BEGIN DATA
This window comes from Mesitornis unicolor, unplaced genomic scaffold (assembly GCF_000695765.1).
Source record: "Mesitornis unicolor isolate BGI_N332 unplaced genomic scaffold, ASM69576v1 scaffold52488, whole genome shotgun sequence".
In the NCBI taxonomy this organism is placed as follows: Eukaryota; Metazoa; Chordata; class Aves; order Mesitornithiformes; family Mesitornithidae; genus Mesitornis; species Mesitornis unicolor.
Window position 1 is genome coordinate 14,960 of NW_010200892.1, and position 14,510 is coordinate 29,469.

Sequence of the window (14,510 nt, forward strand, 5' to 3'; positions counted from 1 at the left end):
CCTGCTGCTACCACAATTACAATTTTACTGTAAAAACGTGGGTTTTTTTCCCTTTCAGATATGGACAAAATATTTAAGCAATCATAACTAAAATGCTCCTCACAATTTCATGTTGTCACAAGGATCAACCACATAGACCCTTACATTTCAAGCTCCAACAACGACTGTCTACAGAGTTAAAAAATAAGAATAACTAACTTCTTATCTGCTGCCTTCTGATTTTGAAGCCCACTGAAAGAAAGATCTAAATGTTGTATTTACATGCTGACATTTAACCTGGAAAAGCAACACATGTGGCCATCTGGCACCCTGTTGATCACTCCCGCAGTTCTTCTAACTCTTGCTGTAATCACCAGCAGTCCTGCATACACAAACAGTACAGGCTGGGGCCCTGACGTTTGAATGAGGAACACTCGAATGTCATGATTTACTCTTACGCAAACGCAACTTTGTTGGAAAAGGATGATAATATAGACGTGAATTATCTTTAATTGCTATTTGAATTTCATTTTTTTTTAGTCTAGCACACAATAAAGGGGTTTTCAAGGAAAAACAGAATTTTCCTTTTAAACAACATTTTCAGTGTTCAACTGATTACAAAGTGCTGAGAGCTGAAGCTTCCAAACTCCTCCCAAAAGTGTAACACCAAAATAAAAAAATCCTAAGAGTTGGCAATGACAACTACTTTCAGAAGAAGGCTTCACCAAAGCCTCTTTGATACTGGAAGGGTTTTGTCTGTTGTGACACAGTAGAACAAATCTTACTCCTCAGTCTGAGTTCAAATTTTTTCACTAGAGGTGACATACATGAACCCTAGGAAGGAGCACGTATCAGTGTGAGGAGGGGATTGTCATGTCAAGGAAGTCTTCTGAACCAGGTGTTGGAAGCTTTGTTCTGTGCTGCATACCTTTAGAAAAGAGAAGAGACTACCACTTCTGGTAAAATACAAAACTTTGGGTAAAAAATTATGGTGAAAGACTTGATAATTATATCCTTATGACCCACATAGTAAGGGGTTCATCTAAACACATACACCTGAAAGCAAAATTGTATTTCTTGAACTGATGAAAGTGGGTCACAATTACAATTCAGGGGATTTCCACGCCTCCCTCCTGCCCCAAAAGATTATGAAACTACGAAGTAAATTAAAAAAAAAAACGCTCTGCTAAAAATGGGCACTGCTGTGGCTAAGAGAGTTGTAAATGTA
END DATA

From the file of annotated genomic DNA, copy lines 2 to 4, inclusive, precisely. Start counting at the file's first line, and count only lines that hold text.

Source record: "Mesitornis unicolor isolate BGI_N332 unplaced genomic scaffold, ASM69576v1 scaffold52488, whole genome shotgun sequence".
In the NCBI taxonomy this organism is placed as follows: Eukaryota; Metazoa; Chordata; class Aves; order Mesitornithiformes; family Mesitornithidae; genus Mesitornis; species Mesitornis unicolor.
Window position 1 is genome coordinate 14,960 of NW_010200892.1, and position 14,510 is coordinate 29,469.